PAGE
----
Sixth Annual National Championship
$65,000 SIXTH ANNUAL NATIONAL CHAMPIONSHIP
CONTINENTAL LANES, DETROIT, MICH., Nov 21-27, 1965
Davis Rules 1965 National
Dave Davis has the wide-eyed look of a teenager headed for the junior prom. Don't let the look fool you. Davis is a free-wheeling lefthander and the Professional Bowlers Association National Champion.
Dave ascended his lofty perch by defeating Jerry McCoy of Ft. Worth, Tex., 681-502, in the three-game finals at Pat Luckino's spacious Continental Lanes in Detroit.
It was a "no contest" match. Davis won the first game, 212-193. The new champ really poured it on in the second game as he strung nine strikes after the first frame for a 279-160 decision. The last game was anti-climatic as Daviswon another, 190-149. Thus, Davis closed out a 64-game marathon which saw him near the top of the ladder throughout.
McCoy was unbeatable in the early going and finished 317 pins ahead of the second-place Davis in the 61-gamequalifier and match-play semifinals.
But, when they turned on the national television colored cameras (NBC), Davis took over, and how...
Some say Davis had the big advantage. . . a lovely wife named Pat. "Look at that girl pull for her husband," was one of the comments made during the hourlong show. Of course, Pat, like any young wife (she's 21 and Dave 23), certainly wasn't overlooking the $5,000 difference in the one-two spots. Dave received $10,000 for winning and McCoy got the five grand second-place check.
The 6-2, 150-pound lefty had made $13,140 going into the National Championship. He also won the PBA Salt Lake City Open earlier in the year.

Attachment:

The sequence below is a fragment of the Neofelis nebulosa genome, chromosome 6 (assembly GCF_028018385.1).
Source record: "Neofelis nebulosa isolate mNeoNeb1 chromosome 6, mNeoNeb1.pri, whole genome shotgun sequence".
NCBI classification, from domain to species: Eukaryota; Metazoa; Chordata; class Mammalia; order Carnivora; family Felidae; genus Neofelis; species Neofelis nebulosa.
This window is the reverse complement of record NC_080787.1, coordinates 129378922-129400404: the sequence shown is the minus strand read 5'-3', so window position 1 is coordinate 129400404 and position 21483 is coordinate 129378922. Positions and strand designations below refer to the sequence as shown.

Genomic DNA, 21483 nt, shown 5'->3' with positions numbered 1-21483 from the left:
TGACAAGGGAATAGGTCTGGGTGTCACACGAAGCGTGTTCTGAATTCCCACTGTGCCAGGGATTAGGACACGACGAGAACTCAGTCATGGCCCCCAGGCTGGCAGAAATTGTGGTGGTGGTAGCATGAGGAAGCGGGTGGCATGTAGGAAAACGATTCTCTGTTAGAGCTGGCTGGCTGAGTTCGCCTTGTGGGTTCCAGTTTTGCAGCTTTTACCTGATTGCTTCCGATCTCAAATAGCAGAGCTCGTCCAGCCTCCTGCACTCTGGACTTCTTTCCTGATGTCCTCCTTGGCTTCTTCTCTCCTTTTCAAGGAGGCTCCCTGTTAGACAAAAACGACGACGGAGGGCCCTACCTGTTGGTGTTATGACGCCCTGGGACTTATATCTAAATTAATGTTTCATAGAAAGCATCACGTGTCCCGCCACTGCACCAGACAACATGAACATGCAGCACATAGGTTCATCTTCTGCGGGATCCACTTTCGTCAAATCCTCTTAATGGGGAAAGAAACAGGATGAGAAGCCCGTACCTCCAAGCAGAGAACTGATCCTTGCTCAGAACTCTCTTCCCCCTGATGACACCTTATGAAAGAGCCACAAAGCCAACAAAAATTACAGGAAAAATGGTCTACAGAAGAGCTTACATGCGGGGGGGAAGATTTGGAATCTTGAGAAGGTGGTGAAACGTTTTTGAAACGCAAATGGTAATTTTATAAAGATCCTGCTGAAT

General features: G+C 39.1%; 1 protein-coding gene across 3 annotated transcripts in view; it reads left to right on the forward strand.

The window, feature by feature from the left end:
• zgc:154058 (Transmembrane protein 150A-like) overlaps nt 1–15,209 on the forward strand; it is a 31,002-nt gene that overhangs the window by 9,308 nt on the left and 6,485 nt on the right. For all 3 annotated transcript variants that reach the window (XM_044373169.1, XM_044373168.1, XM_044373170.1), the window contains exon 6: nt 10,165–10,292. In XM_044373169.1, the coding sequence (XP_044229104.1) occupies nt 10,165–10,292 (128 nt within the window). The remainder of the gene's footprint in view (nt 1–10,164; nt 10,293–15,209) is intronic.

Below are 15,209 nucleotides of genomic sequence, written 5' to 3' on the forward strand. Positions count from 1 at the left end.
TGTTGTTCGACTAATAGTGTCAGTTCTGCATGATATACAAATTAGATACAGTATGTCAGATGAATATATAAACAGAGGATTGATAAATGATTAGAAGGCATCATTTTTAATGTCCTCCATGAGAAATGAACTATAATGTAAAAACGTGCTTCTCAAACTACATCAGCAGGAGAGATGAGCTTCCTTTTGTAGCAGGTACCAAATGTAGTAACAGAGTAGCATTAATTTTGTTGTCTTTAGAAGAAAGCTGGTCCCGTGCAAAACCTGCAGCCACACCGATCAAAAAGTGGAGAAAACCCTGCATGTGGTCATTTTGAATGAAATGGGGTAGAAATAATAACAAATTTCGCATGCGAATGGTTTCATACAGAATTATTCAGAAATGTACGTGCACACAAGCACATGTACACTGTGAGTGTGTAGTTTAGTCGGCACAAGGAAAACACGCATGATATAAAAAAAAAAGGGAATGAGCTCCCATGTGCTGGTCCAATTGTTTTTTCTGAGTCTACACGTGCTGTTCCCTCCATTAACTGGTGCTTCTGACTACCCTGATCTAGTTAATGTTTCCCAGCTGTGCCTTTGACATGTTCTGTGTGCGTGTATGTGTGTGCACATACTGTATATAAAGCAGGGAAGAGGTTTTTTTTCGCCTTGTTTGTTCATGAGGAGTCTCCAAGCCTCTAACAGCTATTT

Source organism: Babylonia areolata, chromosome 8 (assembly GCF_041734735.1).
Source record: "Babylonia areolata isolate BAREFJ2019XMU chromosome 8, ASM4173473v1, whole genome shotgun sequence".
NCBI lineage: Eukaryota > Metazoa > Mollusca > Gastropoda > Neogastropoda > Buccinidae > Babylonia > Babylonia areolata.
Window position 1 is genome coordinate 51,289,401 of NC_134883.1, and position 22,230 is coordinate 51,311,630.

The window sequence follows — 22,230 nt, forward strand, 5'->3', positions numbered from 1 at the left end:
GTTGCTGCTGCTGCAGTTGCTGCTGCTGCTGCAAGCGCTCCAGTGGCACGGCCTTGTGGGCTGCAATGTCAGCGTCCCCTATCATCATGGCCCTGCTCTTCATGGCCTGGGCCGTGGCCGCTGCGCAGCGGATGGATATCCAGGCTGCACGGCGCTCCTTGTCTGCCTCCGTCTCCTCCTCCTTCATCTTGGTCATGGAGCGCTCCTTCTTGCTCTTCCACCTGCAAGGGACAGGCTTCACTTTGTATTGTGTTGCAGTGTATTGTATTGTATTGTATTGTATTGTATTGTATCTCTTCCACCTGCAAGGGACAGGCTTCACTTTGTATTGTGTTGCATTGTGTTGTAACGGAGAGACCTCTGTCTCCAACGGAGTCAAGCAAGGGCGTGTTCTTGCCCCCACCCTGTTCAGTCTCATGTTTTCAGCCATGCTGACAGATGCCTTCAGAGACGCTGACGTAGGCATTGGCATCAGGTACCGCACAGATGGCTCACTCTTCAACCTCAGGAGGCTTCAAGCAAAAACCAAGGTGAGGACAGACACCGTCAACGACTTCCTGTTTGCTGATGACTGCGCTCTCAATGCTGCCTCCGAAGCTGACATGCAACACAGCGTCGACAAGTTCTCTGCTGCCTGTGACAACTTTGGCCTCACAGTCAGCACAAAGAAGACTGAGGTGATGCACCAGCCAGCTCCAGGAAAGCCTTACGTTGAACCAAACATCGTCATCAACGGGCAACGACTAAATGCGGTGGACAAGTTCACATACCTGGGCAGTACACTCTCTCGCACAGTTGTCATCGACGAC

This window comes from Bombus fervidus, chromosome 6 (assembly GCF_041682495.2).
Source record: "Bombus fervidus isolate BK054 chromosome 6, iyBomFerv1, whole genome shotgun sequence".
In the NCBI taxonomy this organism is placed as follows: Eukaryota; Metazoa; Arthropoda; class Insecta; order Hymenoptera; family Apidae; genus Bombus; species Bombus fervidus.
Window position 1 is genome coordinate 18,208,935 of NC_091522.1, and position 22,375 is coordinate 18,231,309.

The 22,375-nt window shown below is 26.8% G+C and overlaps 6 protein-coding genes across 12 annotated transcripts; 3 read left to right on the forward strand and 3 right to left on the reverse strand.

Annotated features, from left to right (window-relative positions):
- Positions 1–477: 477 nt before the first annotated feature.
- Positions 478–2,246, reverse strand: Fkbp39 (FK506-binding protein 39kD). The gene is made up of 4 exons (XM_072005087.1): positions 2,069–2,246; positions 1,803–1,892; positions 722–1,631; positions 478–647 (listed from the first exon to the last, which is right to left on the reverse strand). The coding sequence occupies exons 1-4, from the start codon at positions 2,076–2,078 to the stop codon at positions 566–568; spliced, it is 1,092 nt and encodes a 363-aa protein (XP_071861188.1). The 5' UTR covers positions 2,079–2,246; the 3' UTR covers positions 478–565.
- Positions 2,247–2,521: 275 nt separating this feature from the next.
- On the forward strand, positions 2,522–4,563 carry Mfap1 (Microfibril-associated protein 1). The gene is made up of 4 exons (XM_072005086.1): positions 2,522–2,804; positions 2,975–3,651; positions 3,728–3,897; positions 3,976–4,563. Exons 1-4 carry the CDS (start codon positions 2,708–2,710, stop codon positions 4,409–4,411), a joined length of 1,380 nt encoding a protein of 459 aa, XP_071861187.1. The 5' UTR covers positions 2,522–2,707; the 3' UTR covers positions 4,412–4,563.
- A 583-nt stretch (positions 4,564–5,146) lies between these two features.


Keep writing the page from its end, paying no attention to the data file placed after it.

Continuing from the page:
"You know, this is the greatest thing that ever happened to me," Dave bubbled. "Every bowler in the world dreams of winning the PBA National Championship. I feel so fortunate to join the most select company in the game."
Davis was referring to the other five National Champions . . . Don Carter (1960), Dave Soutar (1961), Carmen Salvino (1962), Billy Hardwick (1963) and Bob Strampe (1964).
The 1965 PBA National had all the trimmings the stature of the tournament warrants. The $65,000 prize fund was the largest ever . . . It was the first time any bowling show ever had been televised live and in color. The National Broadcasting Co. was responsible . . . Sam Baca supplied a big thrill when he shot the only 300 game ever in the history of this test.
Baca also hung up the highest six-game block (1445) in National play.
Skee Foremsky of El Paso, Tex. was the big man with 7880 pins after the first 36 qualifying games. Davis was running second with 7854, Tommy Tuttle third at 7853 and McCoy had 7790.
In the match game semis, McCoy won 18 and lost seven while Davis was 15 and 10. Foremsky finished third and Tuttle was fourth.
Davis defeated McCoy, 681-502, in nationally televised three-game finals.
*$100 for a 300 game.